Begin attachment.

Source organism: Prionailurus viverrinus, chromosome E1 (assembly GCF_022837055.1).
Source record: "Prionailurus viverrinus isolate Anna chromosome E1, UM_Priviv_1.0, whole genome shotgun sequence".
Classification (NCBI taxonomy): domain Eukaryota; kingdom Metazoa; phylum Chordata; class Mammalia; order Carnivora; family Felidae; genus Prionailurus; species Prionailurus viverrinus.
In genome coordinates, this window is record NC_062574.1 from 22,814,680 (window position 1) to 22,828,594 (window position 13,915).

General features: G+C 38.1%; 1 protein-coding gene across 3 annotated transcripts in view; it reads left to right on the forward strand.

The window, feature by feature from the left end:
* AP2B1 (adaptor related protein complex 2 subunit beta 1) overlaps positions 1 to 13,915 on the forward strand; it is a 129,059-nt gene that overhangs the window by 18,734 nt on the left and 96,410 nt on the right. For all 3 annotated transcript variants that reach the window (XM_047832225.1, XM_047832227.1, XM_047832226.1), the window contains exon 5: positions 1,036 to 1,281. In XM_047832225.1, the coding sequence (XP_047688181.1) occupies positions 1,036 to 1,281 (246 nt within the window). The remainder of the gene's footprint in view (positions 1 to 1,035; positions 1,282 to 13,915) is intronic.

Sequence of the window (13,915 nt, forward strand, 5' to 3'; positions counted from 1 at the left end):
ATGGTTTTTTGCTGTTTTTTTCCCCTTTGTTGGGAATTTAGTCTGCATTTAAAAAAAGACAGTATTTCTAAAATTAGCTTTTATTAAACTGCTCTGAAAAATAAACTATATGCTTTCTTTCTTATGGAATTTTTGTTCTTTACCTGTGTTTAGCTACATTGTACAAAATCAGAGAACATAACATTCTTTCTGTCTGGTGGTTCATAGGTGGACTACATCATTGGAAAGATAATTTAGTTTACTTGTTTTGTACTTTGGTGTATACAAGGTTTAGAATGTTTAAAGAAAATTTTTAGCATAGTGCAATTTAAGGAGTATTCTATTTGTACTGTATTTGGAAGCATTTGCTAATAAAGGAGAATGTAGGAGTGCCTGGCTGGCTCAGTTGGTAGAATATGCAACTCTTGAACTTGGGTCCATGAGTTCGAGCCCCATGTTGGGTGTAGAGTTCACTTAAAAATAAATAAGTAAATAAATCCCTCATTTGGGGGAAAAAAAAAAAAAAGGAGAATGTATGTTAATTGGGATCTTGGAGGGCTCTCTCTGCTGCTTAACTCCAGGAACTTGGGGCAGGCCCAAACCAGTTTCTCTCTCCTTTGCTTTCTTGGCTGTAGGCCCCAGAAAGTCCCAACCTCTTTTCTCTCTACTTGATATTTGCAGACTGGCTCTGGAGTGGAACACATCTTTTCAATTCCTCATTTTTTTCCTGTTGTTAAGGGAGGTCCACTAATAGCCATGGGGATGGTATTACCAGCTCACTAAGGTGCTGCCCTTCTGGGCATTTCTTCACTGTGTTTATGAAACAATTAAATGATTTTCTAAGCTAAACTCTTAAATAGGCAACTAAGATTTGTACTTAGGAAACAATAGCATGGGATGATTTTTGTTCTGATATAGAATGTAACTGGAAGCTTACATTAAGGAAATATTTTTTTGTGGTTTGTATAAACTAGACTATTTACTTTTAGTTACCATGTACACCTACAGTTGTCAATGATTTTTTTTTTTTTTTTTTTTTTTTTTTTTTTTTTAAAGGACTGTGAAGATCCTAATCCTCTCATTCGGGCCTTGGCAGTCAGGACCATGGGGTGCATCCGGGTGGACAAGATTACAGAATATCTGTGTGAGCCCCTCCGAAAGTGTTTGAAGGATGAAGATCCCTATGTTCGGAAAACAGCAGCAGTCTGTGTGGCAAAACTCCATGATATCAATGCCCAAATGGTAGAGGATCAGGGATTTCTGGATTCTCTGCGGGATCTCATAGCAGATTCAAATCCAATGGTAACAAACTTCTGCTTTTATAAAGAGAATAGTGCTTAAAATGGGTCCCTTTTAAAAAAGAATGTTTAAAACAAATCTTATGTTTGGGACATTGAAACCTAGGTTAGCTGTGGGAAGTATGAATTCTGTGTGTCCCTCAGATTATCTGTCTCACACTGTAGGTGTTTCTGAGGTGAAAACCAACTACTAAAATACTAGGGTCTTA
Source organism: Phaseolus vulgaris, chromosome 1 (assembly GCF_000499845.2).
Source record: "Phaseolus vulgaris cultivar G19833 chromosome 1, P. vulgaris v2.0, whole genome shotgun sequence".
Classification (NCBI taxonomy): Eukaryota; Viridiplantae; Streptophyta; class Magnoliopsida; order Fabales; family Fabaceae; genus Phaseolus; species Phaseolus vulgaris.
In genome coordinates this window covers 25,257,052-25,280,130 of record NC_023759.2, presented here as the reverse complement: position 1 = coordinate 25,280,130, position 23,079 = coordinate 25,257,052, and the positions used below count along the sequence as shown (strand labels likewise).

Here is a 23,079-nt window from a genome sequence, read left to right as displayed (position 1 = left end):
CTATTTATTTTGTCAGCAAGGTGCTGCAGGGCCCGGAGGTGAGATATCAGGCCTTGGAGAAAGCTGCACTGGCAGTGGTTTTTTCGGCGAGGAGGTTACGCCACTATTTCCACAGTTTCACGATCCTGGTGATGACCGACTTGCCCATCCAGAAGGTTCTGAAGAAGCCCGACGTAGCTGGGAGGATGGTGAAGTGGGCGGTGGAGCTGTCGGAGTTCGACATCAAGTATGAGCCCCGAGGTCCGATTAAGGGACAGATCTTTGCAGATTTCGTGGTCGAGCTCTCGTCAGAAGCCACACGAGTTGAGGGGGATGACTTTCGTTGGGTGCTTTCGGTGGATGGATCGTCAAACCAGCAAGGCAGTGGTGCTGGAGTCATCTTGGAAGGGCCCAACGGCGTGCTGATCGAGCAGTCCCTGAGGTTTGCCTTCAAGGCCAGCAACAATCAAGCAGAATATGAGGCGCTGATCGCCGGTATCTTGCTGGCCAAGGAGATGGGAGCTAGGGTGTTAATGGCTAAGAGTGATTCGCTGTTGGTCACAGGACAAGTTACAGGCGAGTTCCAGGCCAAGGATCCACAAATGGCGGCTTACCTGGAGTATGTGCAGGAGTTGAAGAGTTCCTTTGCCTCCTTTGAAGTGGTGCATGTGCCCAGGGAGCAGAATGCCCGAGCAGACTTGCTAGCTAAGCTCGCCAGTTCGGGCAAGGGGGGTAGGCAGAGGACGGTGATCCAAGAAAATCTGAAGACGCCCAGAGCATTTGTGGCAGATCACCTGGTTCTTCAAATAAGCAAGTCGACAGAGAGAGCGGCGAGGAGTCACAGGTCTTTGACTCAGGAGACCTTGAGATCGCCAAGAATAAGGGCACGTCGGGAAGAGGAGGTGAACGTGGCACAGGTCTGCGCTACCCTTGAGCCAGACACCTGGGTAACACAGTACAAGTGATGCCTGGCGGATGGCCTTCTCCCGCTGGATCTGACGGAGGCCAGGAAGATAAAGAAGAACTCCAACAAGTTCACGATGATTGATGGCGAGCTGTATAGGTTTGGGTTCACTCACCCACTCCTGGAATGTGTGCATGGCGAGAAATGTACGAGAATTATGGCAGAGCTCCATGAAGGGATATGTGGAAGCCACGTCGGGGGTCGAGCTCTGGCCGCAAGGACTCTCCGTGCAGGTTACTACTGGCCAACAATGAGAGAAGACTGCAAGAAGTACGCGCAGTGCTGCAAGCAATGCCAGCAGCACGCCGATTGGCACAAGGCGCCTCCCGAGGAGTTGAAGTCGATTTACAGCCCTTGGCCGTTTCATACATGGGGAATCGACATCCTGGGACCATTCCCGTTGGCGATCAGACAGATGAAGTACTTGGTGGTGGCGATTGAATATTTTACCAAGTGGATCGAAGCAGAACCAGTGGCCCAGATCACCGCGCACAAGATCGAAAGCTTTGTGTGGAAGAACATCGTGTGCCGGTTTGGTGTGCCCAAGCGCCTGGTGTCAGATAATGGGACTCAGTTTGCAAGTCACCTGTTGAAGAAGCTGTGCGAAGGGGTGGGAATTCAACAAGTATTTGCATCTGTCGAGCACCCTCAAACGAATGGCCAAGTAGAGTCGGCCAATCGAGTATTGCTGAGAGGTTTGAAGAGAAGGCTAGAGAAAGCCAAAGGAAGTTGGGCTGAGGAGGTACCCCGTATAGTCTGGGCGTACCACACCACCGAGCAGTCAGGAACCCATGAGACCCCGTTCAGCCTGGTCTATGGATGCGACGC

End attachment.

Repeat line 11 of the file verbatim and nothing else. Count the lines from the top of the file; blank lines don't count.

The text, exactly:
Source record: "Phaseolus vulgaris cultivar G19833 chromosome 1, P. vulgaris v2.0, whole genome shotgun sequence".